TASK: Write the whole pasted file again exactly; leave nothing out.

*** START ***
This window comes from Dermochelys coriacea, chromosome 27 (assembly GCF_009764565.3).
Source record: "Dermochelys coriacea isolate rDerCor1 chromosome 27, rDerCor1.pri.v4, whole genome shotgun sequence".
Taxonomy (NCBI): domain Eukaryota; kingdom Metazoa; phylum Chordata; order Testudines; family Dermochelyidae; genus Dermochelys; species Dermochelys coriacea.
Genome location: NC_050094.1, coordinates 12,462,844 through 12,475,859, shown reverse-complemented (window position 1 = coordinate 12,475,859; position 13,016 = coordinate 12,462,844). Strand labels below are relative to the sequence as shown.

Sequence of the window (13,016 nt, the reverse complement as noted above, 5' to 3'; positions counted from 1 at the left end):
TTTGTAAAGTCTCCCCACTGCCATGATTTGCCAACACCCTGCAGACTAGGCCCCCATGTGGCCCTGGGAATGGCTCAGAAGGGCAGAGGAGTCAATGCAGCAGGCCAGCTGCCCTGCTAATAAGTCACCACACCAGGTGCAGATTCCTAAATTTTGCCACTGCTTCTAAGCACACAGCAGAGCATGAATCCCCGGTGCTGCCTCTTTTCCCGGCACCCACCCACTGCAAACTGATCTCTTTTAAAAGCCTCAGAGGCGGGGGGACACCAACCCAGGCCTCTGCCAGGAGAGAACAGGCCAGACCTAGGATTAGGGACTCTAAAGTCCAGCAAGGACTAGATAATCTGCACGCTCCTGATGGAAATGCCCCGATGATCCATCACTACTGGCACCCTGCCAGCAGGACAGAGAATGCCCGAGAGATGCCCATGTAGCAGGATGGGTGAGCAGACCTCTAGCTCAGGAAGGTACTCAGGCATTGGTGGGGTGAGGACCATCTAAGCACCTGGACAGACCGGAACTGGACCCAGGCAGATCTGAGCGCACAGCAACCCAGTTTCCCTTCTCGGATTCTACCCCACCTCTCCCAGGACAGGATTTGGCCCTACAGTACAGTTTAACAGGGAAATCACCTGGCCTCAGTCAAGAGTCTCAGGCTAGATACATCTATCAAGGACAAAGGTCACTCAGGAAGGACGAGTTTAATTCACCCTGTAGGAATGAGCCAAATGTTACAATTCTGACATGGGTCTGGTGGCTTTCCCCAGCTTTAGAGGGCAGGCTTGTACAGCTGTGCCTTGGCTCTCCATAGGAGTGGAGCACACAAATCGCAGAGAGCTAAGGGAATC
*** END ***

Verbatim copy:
This window comes from Dermochelys coriacea, chromosome 27 (assembly GCF_009764565.3).
Source record: "Dermochelys coriacea isolate rDerCor1 chromosome 27, rDerCor1.pri.v4, whole genome shotgun sequence".
Taxonomy (NCBI): domain Eukaryota; kingdom Metazoa; phylum Chordata; order Testudines; family Dermochelyidae; genus Dermochelys; species Dermochelys coriacea.
Genome location: NC_050094.1, coordinates 12,462,844 through 12,475,859, shown reverse-complemented (window position 1 = coordinate 12,475,859; position 13,016 = coordinate 12,462,844). Strand labels below are relative to the sequence as shown.

Sequence of the window (13,016 nt, the reverse complement as noted above, 5' to 3'; positions counted from 1 at the left end):
TTTGTAAAGTCTCCCCACTGCCATGATTTGCCAACACCCTGCAGACTAGGCCCCCATGTGGCCCTGGGAATGGCTCAGAAGGGCAGAGGAGTCAATGCAGCAGGCCAGCTGCCCTGCTAATAAGTCACCACACCAGGTGCAGATTCCTAAATTTTGCCACTGCTTCTAAGCACACAGCAGAGCATGAATCCCCGGTGCTGCCTCTTTTCCCGGCACCCACCCACTGCAAACTGATCTCTTTTAAAAGCCTCAGAGGCGGGGGGACACCAACCCAGGCCTCTGCCAGGAGAGAACAGGCCAGACCTAGGATTAGGGACTCTAAAGTCCAGCAAGGACTAGATAATCTGCACGCTCCTGATGGAAATGCCCCGATGATCCATCACTACTGGCACCCTGCCAGCAGGACAGAGAATGCCCGAGAGATGCCCATGTAGCAGGATGGGTGAGCAGACCTCTAGCTCAGGAAGGTACTCAGGCATTGGTGGGGTGAGGACCATCTAAGCACCTGGACAGACCGGAACTGGACCCAGGCAGATCTGAGCGCACAGCAACCCAGTTTCCCTTCTCGGATTCTACCCCACCTCTCCCAGGACAGGATTTGGCCCTACAGTACAGTTTAACAGGGAAATCACCTGGCCTCAGTCAAGAGTCTCAGGCTAGATACATCTATCAAGGACAAAGGTCACTCAGGAAGGACGAGTTTAATTCACCCTGTAGGAATGAGCCAAATGTTACAATTCTGACATGGGTCTGGTGGCTTTCCCCAGCTTTAGAGGGCAGGCTTGTACAGCTGTGCCTTGGCTCTCCATAGGAGTGGAGCACACAAATCGCAGAGAGCTAAGGGAATC